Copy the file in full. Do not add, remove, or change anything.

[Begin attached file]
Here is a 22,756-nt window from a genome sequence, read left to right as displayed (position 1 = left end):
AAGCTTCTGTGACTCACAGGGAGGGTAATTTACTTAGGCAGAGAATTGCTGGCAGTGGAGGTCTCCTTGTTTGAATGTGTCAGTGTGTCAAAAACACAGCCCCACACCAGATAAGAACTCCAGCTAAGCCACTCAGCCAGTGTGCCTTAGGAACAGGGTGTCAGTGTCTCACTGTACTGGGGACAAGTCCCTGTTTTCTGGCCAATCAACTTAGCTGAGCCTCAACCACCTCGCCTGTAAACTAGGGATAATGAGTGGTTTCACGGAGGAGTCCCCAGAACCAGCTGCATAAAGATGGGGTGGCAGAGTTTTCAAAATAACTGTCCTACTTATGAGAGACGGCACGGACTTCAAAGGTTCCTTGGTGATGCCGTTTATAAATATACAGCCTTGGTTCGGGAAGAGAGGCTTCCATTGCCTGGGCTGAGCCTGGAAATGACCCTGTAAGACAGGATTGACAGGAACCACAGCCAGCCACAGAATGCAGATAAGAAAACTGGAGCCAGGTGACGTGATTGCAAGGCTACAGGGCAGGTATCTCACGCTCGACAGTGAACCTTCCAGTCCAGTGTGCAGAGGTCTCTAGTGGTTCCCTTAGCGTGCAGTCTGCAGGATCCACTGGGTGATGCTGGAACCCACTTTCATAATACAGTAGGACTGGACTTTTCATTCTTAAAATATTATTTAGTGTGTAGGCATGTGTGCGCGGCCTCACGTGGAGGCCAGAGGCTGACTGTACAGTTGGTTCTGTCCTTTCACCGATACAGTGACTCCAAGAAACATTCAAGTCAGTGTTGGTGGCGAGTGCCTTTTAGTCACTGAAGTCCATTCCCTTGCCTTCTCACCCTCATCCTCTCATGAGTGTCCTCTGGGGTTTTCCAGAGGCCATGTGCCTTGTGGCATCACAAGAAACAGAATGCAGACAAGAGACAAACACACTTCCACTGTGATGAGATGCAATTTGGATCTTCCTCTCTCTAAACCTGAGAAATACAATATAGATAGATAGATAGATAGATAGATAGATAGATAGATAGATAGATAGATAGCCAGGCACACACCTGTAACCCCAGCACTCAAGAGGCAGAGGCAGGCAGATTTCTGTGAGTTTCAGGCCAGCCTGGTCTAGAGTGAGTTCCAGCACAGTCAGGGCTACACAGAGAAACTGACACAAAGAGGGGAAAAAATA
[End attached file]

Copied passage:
Here is a 22,756-nt window from a genome sequence, read left to right as displayed (position 1 = left end):
AAGCTTCTGTGACTCACAGGGAGGGTAATTTACTTAGGCAGAGAATTGCTGGCAGTGGAGGTCTCCTTGTTTGAATGTGTCAGTGTGTCAAAAACACAGCCCCACACCAGATAAGAACTCCAGCTAAGCCACTCAGCCAGTGTGCCTTAGGAACAGGGTGTCAGTGTCTCACTGTACTGGGGACAAGTCCCTGTTTTCTGGCCAATCAACTTAGCTGAGCCTCAACCACCTCGCCTGTAAACTAGGGATAATGAGTGGTTTCACGGAGGAGTCCCCAGAACCAGCTGCATAAAGATGGGGTGGCAGAGTTTTCAAAATAACTGTCCTACTTATGAGAGACGGCACGGACTTCAAAGGTTCCTTGGTGATGCCGTTTATAAATATACAGCCTTGGTTCGGGAAGAGAGGCTTCCATTGCCTGGGCTGAGCCTGGAAATGACCCTGTAAGACAGGATTGACAGGAACCACAGCCAGCCACAGAATGCAGATAAGAAAACTGGAGCCAGGTGACGTGATTGCAAGGCTACAGGGCAGGTATCTCACGCTCGACAGTGAACCTTCCAGTCCAGTGTGCAGAGGTCTCTAGTGGTTCCCTTAGCGTGCAGTCTGCAGGATCCACTGGGTGATGCTGGAACCCACTTTCATAATACAGTAGGACTGGACTTTTCATTCTTAAAATATTATTTAGTGTGTAGGCATGTGTGCGCGGCCTCACGTGGAGGCCAGAGGCTGACTGTACAGTTGGTTCTGTCCTTTCACCGATACAGTGACTCCAAGAAACATTCAAGTCAGTGTTGGTGGCGAGTGCCTTTTAGTCACTGAAGTCCATTCCCTTGCCTTCTCACCCTCATCCTCTCATGAGTGTCCTCTGGGGTTTTCCAGAGGCCATGTGCCTTGTGGCATCACAAGAAACAGAATGCAGACAAGAGACAAACACACTTCCACTGTGATGAGATGCAATTTGGATCTTCCTCTCTCTAAACCTGAGAAATACAATATAGATAGATAGATAGATAGATAGATAGATAGATAGATAGATAGATAGATAGCCAGGCACACACCTGTAACCCCAGCACTCAAGAGGCAGAGGCAGGCAGATTTCTGTGAGTTTCAGGCCAGCCTGGTCTAGAGTGAGTTCCAGCACAGTCAGGGCTACACAGAGAAACTGACACAAAGAGGGGAAAAAATA